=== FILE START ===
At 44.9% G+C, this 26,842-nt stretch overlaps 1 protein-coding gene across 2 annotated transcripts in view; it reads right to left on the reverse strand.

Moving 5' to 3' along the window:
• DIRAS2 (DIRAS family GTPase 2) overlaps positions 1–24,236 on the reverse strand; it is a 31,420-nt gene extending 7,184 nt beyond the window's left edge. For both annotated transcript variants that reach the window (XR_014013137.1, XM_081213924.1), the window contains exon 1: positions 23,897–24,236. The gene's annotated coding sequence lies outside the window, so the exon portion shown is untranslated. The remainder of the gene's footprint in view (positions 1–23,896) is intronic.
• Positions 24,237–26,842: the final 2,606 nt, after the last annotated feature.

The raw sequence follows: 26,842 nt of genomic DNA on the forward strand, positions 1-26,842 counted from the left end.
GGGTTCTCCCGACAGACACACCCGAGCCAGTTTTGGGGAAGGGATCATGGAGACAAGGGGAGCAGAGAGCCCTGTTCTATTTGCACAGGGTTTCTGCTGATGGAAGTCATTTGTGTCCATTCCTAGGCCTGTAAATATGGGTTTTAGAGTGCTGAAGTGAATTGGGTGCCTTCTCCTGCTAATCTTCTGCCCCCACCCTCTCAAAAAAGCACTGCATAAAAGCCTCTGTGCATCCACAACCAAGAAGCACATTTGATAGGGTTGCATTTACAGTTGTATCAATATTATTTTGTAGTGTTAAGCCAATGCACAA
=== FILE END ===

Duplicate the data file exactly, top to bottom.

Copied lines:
At 44.9% G+C, this 26,842-nt stretch overlaps 1 protein-coding gene across 2 annotated transcripts in view; it reads right to left on the reverse strand.

Moving 5' to 3' along the window:
• DIRAS2 (DIRAS family GTPase 2) overlaps positions 1–24,236 on the reverse strand; it is a 31,420-nt gene extending 7,184 nt beyond the window's left edge. For both annotated transcript variants that reach the window (XR_014013137.1, XM_081213924.1), the window contains exon 1: positions 23,897–24,236. The gene's annotated coding sequence lies outside the window, so the exon portion shown is untranslated. The remainder of the gene's footprint in view (positions 1–23,896) is intronic.
• Positions 24,237–26,842: the final 2,606 nt, after the last annotated feature.

The raw sequence follows: 26,842 nt of genomic DNA on the forward strand, positions 1-26,842 counted from the left end.
GGGTTCTCCCGACAGACACACCCGAGCCAGTTTTGGGGAAGGGATCATGGAGACAAGGGGAGCAGAGAGCCCTGTTCTATTTGCACAGGGTTTCTGCTGATGGAAGTCATTTGTGTCCATTCCTAGGCCTGTAAATATGGGTTTTAGAGTGCTGAAGTGAATTGGGTGCCTTCTCCTGCTAATCTTCTGCCCCCACCCTCTCAAAAAAGCACTGCATAAAAGCCTCTGTGCATCCACAACCAAGAAGCACATTTGATAGGGTTGCATTTACAGTTGTATCAATATTATTTTGTAGTGTTAAGCCAATGCACAA